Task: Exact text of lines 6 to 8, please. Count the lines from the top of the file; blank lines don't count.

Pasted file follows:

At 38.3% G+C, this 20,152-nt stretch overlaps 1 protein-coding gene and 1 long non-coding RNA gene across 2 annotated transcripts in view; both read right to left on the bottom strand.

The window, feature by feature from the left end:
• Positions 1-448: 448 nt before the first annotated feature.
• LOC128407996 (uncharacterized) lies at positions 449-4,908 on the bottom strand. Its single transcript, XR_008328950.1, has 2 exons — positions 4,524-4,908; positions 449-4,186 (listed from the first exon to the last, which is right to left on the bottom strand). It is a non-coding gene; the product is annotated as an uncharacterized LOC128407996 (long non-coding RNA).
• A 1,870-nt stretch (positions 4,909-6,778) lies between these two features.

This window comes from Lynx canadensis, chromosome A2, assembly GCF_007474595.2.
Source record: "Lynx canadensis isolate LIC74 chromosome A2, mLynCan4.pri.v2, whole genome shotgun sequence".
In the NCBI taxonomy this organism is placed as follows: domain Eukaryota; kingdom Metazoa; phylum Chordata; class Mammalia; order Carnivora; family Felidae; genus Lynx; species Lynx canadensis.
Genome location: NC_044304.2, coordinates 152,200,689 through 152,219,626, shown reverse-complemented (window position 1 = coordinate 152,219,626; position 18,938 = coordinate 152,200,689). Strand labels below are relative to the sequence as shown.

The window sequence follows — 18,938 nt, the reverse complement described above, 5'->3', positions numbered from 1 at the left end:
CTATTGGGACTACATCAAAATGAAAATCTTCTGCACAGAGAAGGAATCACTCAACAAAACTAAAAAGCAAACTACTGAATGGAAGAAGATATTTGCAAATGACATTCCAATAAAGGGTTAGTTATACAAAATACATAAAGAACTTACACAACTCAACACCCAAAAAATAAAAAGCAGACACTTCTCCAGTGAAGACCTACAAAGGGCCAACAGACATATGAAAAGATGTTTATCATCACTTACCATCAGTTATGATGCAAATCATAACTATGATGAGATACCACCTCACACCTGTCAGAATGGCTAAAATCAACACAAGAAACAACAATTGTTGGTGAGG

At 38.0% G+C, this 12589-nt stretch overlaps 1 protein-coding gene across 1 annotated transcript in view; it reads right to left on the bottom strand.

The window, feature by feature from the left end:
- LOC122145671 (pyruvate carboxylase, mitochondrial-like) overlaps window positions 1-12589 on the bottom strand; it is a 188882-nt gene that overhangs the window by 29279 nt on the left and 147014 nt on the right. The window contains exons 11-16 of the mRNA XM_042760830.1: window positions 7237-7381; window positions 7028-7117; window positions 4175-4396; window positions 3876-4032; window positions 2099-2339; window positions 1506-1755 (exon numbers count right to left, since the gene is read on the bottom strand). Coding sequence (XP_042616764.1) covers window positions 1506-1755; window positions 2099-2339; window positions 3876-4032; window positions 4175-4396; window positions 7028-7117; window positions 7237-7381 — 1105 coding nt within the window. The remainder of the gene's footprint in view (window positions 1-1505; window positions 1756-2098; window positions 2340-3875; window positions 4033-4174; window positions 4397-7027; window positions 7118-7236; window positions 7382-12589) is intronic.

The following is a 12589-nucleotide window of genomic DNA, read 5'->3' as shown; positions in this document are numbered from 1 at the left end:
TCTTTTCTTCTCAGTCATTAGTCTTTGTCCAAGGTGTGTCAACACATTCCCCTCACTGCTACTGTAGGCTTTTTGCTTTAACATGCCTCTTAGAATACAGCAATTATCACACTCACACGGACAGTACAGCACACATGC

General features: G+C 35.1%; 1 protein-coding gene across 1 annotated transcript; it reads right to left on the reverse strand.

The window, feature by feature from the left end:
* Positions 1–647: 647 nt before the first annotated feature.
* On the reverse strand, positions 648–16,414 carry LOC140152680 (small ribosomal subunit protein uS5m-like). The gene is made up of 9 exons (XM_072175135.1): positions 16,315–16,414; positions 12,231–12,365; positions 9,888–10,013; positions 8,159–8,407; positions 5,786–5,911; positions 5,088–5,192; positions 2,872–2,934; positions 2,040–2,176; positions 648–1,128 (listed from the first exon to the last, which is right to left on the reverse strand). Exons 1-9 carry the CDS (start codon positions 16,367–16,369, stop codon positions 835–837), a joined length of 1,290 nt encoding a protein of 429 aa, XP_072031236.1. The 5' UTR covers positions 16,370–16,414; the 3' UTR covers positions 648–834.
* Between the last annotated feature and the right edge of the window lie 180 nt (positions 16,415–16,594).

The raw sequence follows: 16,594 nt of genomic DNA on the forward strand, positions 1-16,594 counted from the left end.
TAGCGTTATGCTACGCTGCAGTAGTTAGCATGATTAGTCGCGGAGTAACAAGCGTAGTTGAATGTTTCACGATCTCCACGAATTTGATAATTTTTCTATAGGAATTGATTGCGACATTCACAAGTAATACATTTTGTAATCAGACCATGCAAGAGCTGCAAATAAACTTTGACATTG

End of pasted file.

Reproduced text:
This window comes from Lynx canadensis, chromosome A2, assembly GCF_007474595.2.
Source record: "Lynx canadensis isolate LIC74 chromosome A2, mLynCan4.pri.v2, whole genome shotgun sequence".
In the NCBI taxonomy this organism is placed as follows: domain Eukaryota; kingdom Metazoa; phylum Chordata; class Mammalia; order Carnivora; family Felidae; genus Lynx; species Lynx canadensis.